SUSSEX COUNTY, NJ – On December 1, 2023, Jennifer M. Coffey will assume the role of President of the Board of Directors for the Friends of the New Jersey School of Conservation (Friends).
Coffey will transition from her current role as a Friends Advisory Council member to President as current President Kerry Kirk Pflugh moves into her new position as Executive Director at the New Jersey School of Conservation (NJSOC), after having served as board president.
“It is a tall order to follow in Kerry’s footsteps as Board President, but I am thrilled for the opportunity to be her partner on this mission.” said Jennifer M. Coffey, Friends Advisory Council member and Executive Director of the Association of New Jersey Environmental Commissions (ANJEC). “In America’s most densely populated state, it’s important to connect kids and families to the magic of nature and wilderness. The NJSOC campus is truly a gem in the State of New Jersey and is an indispensable resource for climate research, recreation and environmental education.”
Coffey is a leading environmental advocate, serving as the voice of the state’s local environmental commissions in the halls of Trenton.
Under her tenure, ANJEC has been a leading voice advocating the state transition to clean energy. Coffey also led the fight to limit single-use plastics that culminated in landmark legislation Governor Murphy signed into law in 2020 that put the state at the forefront of combating plastic pollution.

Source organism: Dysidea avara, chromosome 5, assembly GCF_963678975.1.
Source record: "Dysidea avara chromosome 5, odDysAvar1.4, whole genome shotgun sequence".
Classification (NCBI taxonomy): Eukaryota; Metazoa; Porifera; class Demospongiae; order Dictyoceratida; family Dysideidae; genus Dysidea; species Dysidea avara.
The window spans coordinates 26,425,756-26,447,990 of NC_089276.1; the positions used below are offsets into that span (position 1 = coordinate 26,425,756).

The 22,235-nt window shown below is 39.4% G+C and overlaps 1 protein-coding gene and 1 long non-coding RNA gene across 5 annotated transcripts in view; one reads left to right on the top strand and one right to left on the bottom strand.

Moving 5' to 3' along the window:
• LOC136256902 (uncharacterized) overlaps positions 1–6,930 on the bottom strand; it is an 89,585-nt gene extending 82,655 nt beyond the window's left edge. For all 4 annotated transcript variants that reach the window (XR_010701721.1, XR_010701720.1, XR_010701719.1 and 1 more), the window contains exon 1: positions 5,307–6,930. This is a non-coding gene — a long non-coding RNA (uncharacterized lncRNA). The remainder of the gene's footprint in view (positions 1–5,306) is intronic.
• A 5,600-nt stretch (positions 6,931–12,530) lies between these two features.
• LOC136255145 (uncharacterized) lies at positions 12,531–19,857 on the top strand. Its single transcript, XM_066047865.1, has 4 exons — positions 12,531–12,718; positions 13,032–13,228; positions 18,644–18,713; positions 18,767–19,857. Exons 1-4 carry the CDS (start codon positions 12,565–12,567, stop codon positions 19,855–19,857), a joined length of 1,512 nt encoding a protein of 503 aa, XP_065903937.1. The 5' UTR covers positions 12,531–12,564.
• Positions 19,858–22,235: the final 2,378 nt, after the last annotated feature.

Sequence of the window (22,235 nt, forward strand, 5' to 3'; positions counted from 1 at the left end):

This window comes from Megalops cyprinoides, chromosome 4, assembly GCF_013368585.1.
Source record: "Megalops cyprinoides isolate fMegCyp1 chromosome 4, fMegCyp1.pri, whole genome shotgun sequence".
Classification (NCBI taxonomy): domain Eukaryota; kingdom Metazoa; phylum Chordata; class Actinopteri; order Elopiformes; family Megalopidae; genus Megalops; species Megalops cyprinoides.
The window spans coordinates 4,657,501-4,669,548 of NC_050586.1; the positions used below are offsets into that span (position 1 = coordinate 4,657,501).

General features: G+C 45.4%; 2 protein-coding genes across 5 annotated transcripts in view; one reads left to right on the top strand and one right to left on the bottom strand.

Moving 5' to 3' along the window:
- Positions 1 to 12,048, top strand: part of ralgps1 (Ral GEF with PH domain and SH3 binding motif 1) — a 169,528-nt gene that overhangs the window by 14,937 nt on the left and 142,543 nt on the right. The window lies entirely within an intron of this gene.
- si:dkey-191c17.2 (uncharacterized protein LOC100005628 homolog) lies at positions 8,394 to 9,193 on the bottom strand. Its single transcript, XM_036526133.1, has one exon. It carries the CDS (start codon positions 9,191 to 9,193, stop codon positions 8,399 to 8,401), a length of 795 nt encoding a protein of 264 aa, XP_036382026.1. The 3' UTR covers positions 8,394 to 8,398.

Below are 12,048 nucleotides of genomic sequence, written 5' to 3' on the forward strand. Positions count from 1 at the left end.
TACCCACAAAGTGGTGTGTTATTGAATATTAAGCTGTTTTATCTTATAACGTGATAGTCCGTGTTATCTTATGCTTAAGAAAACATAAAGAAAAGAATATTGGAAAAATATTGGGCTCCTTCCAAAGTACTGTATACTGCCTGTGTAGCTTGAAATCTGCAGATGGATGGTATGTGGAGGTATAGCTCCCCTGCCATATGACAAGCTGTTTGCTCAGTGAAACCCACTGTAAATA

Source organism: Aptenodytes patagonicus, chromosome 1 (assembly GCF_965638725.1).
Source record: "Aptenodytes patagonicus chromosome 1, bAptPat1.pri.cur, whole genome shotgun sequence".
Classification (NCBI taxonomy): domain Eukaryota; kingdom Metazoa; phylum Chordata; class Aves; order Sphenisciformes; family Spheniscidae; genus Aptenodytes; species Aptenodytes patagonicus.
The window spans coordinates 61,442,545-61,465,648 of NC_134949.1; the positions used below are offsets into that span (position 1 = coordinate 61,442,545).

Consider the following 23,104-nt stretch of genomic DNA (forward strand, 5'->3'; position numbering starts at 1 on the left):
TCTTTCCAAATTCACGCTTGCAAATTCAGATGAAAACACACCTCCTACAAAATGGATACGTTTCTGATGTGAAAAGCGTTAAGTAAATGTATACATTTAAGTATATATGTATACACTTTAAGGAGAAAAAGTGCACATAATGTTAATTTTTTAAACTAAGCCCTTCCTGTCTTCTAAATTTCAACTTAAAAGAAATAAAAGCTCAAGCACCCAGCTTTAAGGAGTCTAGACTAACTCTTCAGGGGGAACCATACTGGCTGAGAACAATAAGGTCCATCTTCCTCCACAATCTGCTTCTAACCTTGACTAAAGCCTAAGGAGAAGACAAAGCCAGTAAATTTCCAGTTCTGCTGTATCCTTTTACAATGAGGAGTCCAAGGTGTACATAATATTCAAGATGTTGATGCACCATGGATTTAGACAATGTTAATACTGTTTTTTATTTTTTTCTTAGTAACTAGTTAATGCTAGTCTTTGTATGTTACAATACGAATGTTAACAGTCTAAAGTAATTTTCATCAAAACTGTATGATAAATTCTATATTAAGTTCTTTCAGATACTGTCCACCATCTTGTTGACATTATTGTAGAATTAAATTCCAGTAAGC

She takes the helm of the Friends after it has been transformed over the past few years from an entity that assisted in private fundraising and volunteer support into a body that rescued the school from closure in the early days of the COVID-19 pandemic.
The Friends led a broad-based coalition that worked in close partnership with Governor Murphy, state Sen. Bob Smith (D-Middlesex) and Assemblyman John McKeon (D-Essex) to reopen the school and to invest millions of dollars in state funding to bring the campus up to a state of good repair.
These efforts culminated in a long-term lease the organization signed with the state Department of Environmental Protection this past spring, which awards the Friends long-term stewardship of the school.
Fresh off these historic victories, the school, under Pflugh and Coffey’s leadership, is preparing to implement a new strategic plan designed to expand access to outdoor education for students of color and underserved communities even as it strengthens community outreach and research initiatives.
“It cannot be understated how passionate and determined the Friends of the New Jersey School of Conservation are,” Pflugh said. “We saved this historic environmental resource and have great plans to restore it to its full operating capacity so that’s students from all over the state can visit and learn about climate, ecology, and outdoor activities and skills.”